Three-quarters of the 20 largest companies in the Irish stock market now tie executive bonuses in some way to environmental, social and governance (ESG) objectives, as international investors increasingly demand that publicly traded groups adopt these non-financial targets as part of compensation packages.
The movement, from an almost stalled position two years ago, has accelerated in the latest round of annual reports in recent months, as companies prepare to hold in-person annual general meetings (AGMs) for the first time since the start of the Covid -19 pandemic. Yet variable executive compensation in Ireland and elsewhere remains primarily tied to financial measures such as earnings, return on equity for shareholders and cash flow.
Building materials giant CRH, whose chief executive Albert Manifold received record Iseq compensation of 13.9 million euros last year, said in its annual report that it is offering only 15% of awards in the framework of its executive performance share program for 2022 are linked to the ESG targets. These include measures to drive the company towards carbon neutrality, inclusion and diversity and revenue from products “with enhanced sustainable attributes”.
Paddy Power owner Flutter says it included “extremely difficult” safer play goals for two of its four divisions in its management bonus plans last year and expanded them to all divisions in 2022. company is also “actively considering” using compensation to “support and encourage our broader ESG agenda”.
A fifth of the Kerry Group’s long-term incentive plan since last year was tied to the company achieving milestones against its targets to cut carbon emissions by 55% and food waste by 50 % by the end of the decade.
Homebuilder Cairn Homes, which introduced a long-term incentive plan (LTIP) for chief executive Michael Stanley last year after a previous ‘founder’s stock’ incentive scheme proved less profitable than expected at the time of the group’s IPO in 2015, tied one-fifth of its short-term bonus and one-fifth of its LTIP to ESG issues.
Some companies, including Ryanair, in its latest annual report in March 2021, and ferry operator Irish Continental Group, failed to provide a breakdown of ESG weightings in variable compensation plans, even though their reports contain tons of environmental objectives.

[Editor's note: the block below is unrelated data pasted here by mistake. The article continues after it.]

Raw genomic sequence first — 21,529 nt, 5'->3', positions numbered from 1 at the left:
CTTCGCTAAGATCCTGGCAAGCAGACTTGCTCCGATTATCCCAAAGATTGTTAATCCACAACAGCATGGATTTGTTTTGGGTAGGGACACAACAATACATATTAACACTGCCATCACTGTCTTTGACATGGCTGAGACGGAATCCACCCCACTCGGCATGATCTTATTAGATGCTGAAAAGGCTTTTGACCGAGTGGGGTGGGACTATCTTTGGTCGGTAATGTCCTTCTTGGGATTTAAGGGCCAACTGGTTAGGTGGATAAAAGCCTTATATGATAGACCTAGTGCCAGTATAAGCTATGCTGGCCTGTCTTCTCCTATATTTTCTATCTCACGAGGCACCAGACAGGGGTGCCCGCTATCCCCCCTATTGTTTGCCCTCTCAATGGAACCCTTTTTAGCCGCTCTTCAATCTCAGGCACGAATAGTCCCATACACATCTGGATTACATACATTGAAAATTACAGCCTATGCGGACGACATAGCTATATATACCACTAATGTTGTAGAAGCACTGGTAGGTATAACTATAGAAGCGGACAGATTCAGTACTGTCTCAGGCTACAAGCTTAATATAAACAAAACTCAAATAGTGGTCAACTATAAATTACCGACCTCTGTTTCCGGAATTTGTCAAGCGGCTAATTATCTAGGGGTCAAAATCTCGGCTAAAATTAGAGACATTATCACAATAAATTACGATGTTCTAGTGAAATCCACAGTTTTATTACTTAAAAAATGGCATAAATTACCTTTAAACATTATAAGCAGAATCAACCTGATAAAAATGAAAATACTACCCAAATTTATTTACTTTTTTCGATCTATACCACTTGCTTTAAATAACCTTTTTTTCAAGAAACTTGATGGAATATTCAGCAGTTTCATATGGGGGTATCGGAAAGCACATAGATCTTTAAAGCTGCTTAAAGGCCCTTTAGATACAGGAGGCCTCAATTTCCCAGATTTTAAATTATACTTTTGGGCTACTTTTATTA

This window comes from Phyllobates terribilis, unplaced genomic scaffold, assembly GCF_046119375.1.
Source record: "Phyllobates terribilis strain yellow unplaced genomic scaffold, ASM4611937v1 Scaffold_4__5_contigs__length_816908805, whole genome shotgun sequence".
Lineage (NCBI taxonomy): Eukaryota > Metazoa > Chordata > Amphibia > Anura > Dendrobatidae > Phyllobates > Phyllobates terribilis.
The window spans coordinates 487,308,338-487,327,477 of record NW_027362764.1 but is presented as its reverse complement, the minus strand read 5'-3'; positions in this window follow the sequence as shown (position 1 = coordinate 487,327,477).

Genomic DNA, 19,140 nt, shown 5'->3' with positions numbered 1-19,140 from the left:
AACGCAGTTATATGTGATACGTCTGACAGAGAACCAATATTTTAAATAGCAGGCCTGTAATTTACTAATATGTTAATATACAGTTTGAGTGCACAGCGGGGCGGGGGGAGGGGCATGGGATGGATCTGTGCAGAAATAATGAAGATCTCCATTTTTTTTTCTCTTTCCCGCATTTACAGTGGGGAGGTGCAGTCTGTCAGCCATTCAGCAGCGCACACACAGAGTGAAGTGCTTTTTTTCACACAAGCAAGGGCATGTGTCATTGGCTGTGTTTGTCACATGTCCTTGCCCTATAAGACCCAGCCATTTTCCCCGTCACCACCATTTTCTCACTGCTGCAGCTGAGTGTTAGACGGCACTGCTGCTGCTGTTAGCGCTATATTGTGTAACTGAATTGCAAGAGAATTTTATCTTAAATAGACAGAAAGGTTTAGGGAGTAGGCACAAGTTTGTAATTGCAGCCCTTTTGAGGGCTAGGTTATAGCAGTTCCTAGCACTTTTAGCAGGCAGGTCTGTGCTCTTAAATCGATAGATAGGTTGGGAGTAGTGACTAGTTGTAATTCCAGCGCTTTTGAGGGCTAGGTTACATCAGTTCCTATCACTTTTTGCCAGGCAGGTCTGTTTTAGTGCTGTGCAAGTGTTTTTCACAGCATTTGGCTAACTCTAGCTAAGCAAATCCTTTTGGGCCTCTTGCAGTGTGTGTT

State banks have remained subject to an effective ban on bonuses since the start of the financial crisis. Bank of Ireland, which is at the forefront of lobbying for a return to variable pay, said in its latest report that the ban means the group “clearly cannot link the group’s culture and values, risk culture, ESG objectives, client results and executive performance”. to remuneration”.
European companies are ahead of their American counterparts in terms of climate-related financial disclosures.
A quarter of U.S. companies included some form of ESG measurement as part of their leadership incentives last year, according to Glass Lewis, a proxy advisory firm that advises institutional investors on corporate governance issues. company and the votes of the general meetings.
Carlo Funk, head of ESG investment strategy for Europe, the Middle East and Africa at global investment management giant State Street Global Advisors, said the success of companies that incorporate ESG measures in compensation boils down to the disclosure of key performance indicators (KPIs)
“Companies need to set the right KPIs. If they don’t, it actually makes no sense,” Mr Funk told the Irish Times. “There must also be an establishment of key performance indicators that are agreed on a global scale.”
He said the work of the International Sustainability Standards Board, which was founded late last year and aims to establish disclosure standards that will enable reliable and comparable reporting by companies on ESG issues, would be “super important” for investors.